Featured Research

from universities, journals, and other organizations

Solid-state Metamaterial Device Tames Terahertz Frequency

Date:
March 3, 2009
Source:
Boston College
Summary:
Terahertz radiation, a fleeting phase of the electromagnetic spectrum, has proved difficult to manipulate with great precision. Scientists report engineering a solid-state metamaterial device capable of controlling a terahertz beam 30 times faster than a conventional optical device. The device could prove critical to new applications employing the terahertz frequency.

An engineered metamaterial proved it can function as a state-of-the-art device in the complex terahertz range of the electromagnetic spectrum, setting a standard of performance for modulating tiny waves of radiation, according to a team of researchers from Boston College, the Los Alamos and Sandia national laboratories, and Boston University.

An electrical current applied to the metamaterial – a hybrid structure of metallic split-ring resonators – controlled the phase of a terahertz (THz) beam 30 times faster and with far greater precision than a conventional optical device, the researchers report in the current online edition of the journal Nature Photonics.

The discovery marks a milestone in the use of metamaterials and terahertz radiation, a safe, non-ionizing frequency that is the subject of a growing body of research and viewed as a promising component in applications that include advanced security screening systems and imaging technologies.

"This is a true metamaterial device," Boston College Asst. Prof. of Physics Willie J. Padilla, one of the co-authors of the paper, said. "This highlights the fact that you can make solid state devices at terahertz frequencies with metamaterials."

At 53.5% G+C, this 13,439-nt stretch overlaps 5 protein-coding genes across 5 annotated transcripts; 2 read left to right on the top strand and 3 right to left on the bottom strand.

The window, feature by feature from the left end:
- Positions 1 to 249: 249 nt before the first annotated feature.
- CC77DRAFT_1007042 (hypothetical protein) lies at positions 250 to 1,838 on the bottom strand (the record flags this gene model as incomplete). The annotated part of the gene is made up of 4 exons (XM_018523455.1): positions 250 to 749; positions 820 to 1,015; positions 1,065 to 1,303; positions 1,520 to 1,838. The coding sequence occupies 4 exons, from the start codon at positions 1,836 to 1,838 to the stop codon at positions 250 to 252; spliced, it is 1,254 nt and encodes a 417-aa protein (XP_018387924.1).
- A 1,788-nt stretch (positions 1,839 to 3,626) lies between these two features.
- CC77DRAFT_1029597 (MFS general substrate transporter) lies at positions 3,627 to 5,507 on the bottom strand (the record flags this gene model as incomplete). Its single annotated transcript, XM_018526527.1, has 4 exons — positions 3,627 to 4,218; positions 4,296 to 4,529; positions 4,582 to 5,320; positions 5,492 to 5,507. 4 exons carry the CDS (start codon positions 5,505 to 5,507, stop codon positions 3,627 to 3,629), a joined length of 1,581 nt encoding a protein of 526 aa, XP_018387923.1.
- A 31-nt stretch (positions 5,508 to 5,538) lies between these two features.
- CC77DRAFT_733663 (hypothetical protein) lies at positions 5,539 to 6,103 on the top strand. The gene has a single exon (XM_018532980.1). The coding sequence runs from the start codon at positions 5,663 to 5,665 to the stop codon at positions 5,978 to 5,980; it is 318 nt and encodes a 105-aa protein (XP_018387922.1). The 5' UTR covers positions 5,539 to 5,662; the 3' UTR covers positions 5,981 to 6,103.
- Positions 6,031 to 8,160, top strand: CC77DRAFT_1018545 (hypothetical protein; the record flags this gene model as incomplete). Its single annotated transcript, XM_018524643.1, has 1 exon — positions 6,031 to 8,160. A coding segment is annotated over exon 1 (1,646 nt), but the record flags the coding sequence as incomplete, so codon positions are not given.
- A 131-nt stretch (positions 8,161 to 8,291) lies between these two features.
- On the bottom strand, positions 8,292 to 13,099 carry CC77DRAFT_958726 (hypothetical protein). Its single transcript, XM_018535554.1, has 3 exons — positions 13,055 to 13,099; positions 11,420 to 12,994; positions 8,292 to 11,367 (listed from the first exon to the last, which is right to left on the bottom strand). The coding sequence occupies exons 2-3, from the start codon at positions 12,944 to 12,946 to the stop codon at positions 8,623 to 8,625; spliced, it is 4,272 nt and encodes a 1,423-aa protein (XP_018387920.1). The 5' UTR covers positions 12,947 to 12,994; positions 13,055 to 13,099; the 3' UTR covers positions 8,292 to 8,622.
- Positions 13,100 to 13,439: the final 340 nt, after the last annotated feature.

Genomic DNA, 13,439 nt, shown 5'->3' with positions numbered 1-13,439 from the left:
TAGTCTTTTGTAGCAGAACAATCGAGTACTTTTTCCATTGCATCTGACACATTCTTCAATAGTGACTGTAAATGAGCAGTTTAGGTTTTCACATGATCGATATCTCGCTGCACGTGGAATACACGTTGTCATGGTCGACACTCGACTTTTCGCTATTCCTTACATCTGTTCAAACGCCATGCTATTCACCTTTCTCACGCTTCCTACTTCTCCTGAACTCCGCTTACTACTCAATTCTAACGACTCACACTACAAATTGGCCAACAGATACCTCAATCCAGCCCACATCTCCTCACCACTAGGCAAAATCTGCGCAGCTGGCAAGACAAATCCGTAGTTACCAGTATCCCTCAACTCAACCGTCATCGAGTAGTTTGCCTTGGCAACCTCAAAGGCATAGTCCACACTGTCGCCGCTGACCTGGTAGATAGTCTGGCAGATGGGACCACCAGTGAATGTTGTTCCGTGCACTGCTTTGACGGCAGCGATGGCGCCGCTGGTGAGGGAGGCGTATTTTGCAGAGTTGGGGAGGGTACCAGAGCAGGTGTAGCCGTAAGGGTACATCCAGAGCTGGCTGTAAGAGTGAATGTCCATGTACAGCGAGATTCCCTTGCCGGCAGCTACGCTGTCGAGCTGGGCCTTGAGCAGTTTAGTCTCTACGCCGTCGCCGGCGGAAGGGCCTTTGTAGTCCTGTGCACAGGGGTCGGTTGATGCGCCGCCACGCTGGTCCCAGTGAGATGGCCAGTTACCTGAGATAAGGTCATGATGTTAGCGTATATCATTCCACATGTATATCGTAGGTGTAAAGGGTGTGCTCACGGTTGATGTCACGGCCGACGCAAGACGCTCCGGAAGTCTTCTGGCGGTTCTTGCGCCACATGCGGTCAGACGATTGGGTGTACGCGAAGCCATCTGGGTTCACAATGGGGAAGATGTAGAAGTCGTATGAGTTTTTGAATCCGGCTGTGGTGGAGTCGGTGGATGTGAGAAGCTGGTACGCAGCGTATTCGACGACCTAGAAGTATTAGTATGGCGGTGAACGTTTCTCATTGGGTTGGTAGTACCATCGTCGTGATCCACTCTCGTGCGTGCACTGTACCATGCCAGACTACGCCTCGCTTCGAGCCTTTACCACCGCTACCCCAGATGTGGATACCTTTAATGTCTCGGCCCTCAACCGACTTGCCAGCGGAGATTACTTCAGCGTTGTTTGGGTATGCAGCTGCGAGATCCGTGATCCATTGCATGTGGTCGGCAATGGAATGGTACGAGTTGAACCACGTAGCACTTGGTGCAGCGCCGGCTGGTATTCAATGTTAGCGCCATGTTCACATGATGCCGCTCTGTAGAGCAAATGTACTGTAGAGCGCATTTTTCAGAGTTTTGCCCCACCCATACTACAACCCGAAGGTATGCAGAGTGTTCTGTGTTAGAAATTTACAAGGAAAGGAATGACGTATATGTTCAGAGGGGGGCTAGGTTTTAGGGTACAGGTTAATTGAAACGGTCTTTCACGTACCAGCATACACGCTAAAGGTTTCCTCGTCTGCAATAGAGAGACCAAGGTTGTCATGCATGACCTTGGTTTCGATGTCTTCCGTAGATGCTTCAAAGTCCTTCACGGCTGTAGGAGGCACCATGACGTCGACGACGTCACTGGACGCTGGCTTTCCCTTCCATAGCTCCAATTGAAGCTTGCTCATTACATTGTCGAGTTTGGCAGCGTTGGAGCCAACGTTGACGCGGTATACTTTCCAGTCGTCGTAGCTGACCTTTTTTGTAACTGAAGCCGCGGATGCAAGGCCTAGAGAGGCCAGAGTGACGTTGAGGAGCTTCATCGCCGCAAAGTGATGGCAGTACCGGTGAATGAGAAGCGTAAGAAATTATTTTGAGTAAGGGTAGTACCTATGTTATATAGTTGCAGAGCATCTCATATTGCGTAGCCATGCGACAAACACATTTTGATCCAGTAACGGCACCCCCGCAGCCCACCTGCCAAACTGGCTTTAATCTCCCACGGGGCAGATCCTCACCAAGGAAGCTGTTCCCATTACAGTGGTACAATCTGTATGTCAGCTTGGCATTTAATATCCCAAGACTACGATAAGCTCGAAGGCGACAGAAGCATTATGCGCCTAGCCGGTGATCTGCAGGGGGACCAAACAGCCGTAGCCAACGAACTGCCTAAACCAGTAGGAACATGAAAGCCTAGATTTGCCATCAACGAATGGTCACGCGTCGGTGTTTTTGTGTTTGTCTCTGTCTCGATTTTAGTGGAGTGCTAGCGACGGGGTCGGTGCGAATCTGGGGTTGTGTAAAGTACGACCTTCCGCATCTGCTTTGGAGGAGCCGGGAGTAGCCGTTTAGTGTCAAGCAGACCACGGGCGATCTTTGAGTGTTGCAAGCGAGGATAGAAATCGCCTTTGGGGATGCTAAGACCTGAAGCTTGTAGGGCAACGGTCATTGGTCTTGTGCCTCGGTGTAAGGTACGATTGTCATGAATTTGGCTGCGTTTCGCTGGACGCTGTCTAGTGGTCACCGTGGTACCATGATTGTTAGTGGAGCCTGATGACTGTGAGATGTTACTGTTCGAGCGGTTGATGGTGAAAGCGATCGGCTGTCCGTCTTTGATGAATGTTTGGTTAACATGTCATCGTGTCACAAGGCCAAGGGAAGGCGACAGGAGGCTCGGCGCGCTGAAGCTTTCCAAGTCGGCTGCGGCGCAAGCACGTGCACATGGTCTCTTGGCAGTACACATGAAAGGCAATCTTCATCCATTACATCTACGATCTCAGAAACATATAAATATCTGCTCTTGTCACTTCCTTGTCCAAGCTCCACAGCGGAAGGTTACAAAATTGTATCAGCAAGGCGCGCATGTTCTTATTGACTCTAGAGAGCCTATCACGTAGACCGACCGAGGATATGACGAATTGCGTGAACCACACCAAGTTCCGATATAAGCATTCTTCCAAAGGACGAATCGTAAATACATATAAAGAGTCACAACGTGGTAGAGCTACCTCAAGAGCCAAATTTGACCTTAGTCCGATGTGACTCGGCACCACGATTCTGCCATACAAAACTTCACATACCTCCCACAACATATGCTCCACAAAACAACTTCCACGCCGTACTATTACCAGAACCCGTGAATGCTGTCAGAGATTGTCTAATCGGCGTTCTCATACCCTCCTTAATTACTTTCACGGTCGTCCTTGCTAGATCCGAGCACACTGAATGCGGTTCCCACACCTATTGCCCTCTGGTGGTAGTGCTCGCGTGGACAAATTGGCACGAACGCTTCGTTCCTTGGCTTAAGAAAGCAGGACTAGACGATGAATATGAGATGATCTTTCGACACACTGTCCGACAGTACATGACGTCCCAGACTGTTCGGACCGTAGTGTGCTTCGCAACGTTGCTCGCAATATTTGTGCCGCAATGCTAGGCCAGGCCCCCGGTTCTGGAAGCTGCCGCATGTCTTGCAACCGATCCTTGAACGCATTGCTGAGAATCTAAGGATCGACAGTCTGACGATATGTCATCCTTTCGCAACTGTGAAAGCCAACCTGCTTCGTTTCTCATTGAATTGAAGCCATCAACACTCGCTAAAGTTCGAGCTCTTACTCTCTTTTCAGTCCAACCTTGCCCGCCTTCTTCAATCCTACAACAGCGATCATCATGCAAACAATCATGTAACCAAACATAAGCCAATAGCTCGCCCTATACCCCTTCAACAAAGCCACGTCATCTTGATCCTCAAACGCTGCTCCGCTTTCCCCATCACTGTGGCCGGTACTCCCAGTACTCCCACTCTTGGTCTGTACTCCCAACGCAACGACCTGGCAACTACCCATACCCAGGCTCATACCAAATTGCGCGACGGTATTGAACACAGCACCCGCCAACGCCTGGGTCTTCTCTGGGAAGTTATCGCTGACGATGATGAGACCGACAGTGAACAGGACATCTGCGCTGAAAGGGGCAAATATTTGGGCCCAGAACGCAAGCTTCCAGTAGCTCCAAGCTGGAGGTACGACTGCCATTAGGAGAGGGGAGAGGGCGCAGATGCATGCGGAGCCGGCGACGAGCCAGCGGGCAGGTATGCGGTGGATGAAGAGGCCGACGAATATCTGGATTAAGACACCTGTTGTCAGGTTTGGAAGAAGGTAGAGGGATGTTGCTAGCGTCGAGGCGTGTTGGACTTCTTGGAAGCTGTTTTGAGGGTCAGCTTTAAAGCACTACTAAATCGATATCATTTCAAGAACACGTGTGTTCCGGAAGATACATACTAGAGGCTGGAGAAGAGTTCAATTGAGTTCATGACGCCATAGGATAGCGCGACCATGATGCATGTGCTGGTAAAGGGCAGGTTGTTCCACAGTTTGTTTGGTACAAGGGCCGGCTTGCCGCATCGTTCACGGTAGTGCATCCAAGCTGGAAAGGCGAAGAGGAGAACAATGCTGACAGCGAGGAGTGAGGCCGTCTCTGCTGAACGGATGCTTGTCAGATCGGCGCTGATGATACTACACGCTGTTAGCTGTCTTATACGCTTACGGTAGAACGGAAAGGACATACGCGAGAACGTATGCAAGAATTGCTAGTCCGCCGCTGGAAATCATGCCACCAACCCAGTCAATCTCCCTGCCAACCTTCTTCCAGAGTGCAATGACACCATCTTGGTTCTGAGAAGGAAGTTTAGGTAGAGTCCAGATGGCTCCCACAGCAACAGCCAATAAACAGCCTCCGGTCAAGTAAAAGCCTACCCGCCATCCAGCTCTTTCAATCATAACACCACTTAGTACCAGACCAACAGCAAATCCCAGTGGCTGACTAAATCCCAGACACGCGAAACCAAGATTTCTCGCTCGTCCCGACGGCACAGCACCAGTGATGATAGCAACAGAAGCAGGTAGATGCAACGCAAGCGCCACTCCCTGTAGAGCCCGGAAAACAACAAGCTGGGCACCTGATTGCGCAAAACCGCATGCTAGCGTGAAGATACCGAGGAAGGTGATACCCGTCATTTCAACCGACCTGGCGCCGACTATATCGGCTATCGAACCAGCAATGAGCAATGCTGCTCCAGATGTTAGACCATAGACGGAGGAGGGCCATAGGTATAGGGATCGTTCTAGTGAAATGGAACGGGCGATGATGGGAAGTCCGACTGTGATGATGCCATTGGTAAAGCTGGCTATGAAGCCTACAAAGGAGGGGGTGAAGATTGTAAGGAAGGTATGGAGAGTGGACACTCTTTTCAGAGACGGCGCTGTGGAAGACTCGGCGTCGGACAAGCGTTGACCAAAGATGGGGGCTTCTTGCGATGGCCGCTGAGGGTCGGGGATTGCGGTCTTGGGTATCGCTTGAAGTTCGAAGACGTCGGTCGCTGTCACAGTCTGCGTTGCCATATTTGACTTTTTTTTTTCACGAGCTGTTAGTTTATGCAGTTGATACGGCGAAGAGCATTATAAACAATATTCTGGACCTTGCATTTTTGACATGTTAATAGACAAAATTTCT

Constructed on the micron-scale, metamaterials are composites that use unique metallic contours in order to produce responses to light waves, giving each metamaterial its own unique properties beyond the elements of the actual materials in use. Within the past decade, researchers have sought ways to significantly expand the range of material responses to waves of electromagnetic radiation – classified by increasing frequency as radio waves, microwaves, terahertz radiation, infrared radiation, visible light, ultraviolet radiation, X-rays and gamma rays. These metamaterials have demonstrated numerous novel effects that defy accepted electromagnetic principles.

Previously, in systems known as THz time domain spectrometers, the flow of terahertz radiation has been modulated indirectly by optical choppers, mechanical devices that either blocked a laser or allowed it to pass through. This "all or nothing" approach – similar to opening and closing the shutter of a camera – limits the speed with which one can manipulate terahertz waves since the chopper's mechanical components are too slow, Padilla says.

The metamaterial devised by the research team electronically controlled the flow of terahertz radiation over roughly 70 percent of the frequency band – not simply at the points of maximum or minimum frequency.

"We can apply an electronic signal to this device, thus making it opaque to stop terahertz, or transparent to allow terahertz through," Padilla said. "Eventually, you can turn it on and off very quickly – and that allows you to modulate the beam at a very specific frequency."

Because the metamaterial device is solid-state, eliminating moving parts, it is 30 times faster than the optical chopper, according to the report, co-authored by Hou-Tong Chen, Abul K. Azad and Antoinette J. Taylor of Los Alamos National Laboratory, Michael J. Cich of Sandia National Laboratories and Richard D. Averitt of Boston University

"The advantage of the metamaterial is you are doing it electronically," Padilla said. "If you want to build a device, the advantage of this is that it is all solid-state and voltage controlled. You have no moving parts. Therefore, you can modulate at very high speeds."